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Wednesday, November 10, 2010

The Girl Who Kicked The Hornet's Nest (Luftslottet som sprängdes)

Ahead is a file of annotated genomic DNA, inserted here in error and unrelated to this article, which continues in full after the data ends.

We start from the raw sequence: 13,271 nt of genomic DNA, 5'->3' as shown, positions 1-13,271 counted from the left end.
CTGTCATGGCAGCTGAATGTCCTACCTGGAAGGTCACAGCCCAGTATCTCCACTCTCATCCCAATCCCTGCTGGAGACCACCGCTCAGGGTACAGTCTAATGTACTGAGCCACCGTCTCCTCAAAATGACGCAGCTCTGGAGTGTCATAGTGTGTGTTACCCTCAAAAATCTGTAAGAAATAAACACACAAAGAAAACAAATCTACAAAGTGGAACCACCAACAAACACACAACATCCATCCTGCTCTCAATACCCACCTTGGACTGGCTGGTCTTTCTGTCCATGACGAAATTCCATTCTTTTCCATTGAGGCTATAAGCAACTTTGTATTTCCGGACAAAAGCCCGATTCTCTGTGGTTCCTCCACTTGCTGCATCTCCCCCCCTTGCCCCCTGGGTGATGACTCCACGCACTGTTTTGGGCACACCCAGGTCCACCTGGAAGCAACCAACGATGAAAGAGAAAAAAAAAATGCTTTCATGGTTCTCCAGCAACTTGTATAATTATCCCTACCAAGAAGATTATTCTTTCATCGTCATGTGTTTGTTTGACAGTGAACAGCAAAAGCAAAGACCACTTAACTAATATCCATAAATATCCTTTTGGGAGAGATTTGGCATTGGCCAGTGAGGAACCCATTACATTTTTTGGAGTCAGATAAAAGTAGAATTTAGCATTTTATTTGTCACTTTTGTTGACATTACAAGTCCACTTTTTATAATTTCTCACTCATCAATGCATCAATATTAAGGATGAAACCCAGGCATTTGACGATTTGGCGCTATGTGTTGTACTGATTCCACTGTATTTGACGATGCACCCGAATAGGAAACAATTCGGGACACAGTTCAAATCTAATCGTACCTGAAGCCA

The Girl Who Kicked The Hornet's Nest brings the sordid, lurid saga of hacker extraordinaire Lisbeth Salander to its inevitable conclusion. Picking up directly where The Girl Who Played With Fire left off, Lisbeth has been hospitalized from her near-death experience of being shot several times and buried alive before exacting vengeance on her evil crimelord father.  Unlike the more propulsive, almost Bourne-like Girl Who Played With Fire, which was driven by Lisbeth's actions to find out who framed her for murder and why, Hornet's Nest is a sprawling, endlessly-talky game of Keep Away - Keep Lisbeth Away From These Evil Scumbag Swedes Who Want Her Dead. As Lisbeth recovers from her wounds, even more shady forces - a secret cabal of sinister, old and frail scumbag Swedish men dubbed The Section - rally to finish her off once and for all. The Section even enlist the sinister old scumbag psychiatrist who had 12 year old Lisbeth committed, abused her while she was in his care, and then had her declared legally incompetent. Plus Lisbeth's hulking, mute, and murderous half brother continues to skulk around Stockholm. Fortunately, Lisbeth is again aided by her knight in journalistic armor, Mikail Blomkvist.  Although the Berlin Wall of Silence Lisbeth imposed in the previous film had fallen by its end, Blomkvist still spends most of Hornet's Nest away from her; he assigns his pregnant attorney sister Annika as her legal counsel while he moves into Lisbeth's apartment, sleeps in her bed, and uses her wifi. Meanwhile, as Blomkvist engages his magazine Millennium to publicly reveal the massive conspiracy aimed against this one girl with the dragon tattoo, he and his co-workers are besieged by death threats. This leads to one of the few and welcome bursts of action in the film as Blomkvist and a would-be assassin brawl in a restaurant. While hospitalized, Lisbeth composes her autobiography - No doubt if she published it in three volumes, they would become international best sellers and would have both Swedish and Hollywood films made of them. The performances are again very fine from leads Noomi Rapace and Michael Nyquist, though they've got these characters down to a T. His performance almost skirts the edge of perfunctory. It's unfortunate also that Rapace, who cleaned up so nicely in the previous film, reverts back to her offputting 1980's goth look, complete with mohawk and combat boots by the end. The DVD of the rape of Lisbeth in The Girl With The Dragon Tattoo - the most important and pivotal rape ever committed in Sweden - once again is referenced, as if any of us who saw it could ever forget it.